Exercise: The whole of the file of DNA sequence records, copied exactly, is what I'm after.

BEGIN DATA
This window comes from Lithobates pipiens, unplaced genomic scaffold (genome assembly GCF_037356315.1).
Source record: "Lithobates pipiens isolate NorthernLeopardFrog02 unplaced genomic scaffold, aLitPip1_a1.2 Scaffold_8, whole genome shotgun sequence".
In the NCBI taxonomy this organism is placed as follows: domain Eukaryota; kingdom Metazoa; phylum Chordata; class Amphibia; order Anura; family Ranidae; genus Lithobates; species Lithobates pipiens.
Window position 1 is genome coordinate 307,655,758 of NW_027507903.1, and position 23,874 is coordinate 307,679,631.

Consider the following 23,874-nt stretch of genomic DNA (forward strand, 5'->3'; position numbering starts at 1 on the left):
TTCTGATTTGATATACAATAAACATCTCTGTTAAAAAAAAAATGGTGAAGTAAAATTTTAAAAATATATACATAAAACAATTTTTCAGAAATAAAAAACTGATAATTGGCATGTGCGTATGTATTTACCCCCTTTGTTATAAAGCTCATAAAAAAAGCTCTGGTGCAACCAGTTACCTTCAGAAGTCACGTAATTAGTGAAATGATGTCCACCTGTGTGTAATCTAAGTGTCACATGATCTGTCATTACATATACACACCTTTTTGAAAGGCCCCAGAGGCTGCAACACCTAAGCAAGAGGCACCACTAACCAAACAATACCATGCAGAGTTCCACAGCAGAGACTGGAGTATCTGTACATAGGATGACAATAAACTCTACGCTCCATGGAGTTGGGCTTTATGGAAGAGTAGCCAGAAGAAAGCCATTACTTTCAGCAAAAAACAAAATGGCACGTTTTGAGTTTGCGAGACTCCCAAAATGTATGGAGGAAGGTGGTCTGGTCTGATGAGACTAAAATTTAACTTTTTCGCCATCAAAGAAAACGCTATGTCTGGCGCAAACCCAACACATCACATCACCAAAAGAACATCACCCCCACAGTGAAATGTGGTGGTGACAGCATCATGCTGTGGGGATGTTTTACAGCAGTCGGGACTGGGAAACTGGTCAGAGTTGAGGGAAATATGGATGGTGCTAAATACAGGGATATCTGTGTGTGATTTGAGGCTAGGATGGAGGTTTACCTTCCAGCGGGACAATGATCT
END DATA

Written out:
This window comes from Lithobates pipiens, unplaced genomic scaffold (genome assembly GCF_037356315.1).
Source record: "Lithobates pipiens isolate NorthernLeopardFrog02 unplaced genomic scaffold, aLitPip1_a1.2 Scaffold_8, whole genome shotgun sequence".
In the NCBI taxonomy this organism is placed as follows: domain Eukaryota; kingdom Metazoa; phylum Chordata; class Amphibia; order Anura; family Ranidae; genus Lithobates; species Lithobates pipiens.
Window position 1 is genome coordinate 307,655,758 of NW_027507903.1, and position 23,874 is coordinate 307,679,631.

Consider the following 23,874-nt stretch of genomic DNA (forward strand, 5'->3'; position numbering starts at 1 on the left):
TTCTGATTTGATATACAATAAACATCTCTGTTAAAAAAAAAATGGTGAAGTAAAATTTTAAAAATATATACATAAAACAATTTTTCAGAAATAAAAAACTGATAATTGGCATGTGCGTATGTATTTACCCCCTTTGTTATAAAGCTCATAAAAAAAGCTCTGGTGCAACCAGTTACCTTCAGAAGTCACGTAATTAGTGAAATGATGTCCACCTGTGTGTAATCTAAGTGTCACATGATCTGTCATTACATATACACACCTTTTTGAAAGGCCCCAGAGGCTGCAACACCTAAGCAAGAGGCACCACTAACCAAACAATACCATGCAGAGTTCCACAGCAGAGACTGGAGTATCTGTACATAGGATGACAATAAACTCTACGCTCCATGGAGTTGGGCTTTATGGAAGAGTAGCCAGAAGAAAGCCATTACTTTCAGCAAAAAACAAAATGGCACGTTTTGAGTTTGCGAGACTCCCAAAATGTATGGAGGAAGGTGGTCTGGTCTGATGAGACTAAAATTTAACTTTTTCGCCATCAAAGAAAACGCTATGTCTGGCGCAAACCCAACACATCACATCACCAAAAGAACATCACCCCCACAGTGAAATGTGGTGGTGACAGCATCATGCTGTGGGGATGTTTTACAGCAGTCGGGACTGGGAAACTGGTCAGAGTTGAGGGAAATATGGATGGTGCTAAATACAGGGATATCTGTGTGTGATTTGAGGCTAGGATGGAGGTTTACCTTCCAGCGGGACAATGATCT